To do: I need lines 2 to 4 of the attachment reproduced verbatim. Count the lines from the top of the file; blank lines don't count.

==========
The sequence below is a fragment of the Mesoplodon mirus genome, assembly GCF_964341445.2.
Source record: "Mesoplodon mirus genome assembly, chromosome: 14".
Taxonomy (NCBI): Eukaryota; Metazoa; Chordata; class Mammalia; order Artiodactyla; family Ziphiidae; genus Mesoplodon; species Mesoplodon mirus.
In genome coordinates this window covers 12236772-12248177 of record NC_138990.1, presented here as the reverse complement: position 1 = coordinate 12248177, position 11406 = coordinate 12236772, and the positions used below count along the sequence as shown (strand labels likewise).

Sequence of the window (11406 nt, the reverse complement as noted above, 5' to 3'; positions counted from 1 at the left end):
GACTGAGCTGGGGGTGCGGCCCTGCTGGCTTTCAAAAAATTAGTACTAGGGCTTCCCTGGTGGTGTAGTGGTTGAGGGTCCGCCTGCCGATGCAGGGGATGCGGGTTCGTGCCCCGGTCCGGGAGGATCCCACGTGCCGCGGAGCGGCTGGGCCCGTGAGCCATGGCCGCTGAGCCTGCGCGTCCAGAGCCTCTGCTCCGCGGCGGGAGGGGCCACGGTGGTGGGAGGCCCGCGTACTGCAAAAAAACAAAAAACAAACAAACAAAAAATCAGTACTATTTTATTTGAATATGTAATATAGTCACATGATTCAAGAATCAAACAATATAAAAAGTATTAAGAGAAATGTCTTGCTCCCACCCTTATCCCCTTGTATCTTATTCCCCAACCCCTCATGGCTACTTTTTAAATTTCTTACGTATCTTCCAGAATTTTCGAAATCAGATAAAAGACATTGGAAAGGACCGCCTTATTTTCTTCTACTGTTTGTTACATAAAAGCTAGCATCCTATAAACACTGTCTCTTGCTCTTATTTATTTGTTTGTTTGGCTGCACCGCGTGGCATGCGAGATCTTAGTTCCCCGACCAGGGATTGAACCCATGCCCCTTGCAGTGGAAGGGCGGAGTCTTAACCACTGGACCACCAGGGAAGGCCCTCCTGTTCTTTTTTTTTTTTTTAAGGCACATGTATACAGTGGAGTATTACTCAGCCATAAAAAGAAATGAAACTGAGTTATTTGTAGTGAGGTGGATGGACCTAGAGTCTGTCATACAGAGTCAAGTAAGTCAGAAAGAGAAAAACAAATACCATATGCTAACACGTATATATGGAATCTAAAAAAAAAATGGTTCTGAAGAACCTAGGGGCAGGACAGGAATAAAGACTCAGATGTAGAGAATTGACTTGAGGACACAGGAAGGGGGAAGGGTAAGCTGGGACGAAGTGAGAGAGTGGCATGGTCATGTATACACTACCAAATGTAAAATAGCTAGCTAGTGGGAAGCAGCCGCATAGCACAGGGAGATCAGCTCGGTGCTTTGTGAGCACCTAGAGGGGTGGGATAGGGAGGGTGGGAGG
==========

Source record: "Mesoplodon mirus genome assembly, chromosome: 14".
Taxonomy (NCBI): Eukaryota; Metazoa; Chordata; class Mammalia; order Artiodactyla; family Ziphiidae; genus Mesoplodon; species Mesoplodon mirus.
In genome coordinates this window covers 12236772-12248177 of record NC_138990.1, presented here as the reverse complement: position 1 = coordinate 12248177, position 11406 = coordinate 12236772, and the positions used below count along the sequence as shown (strand labels likewise).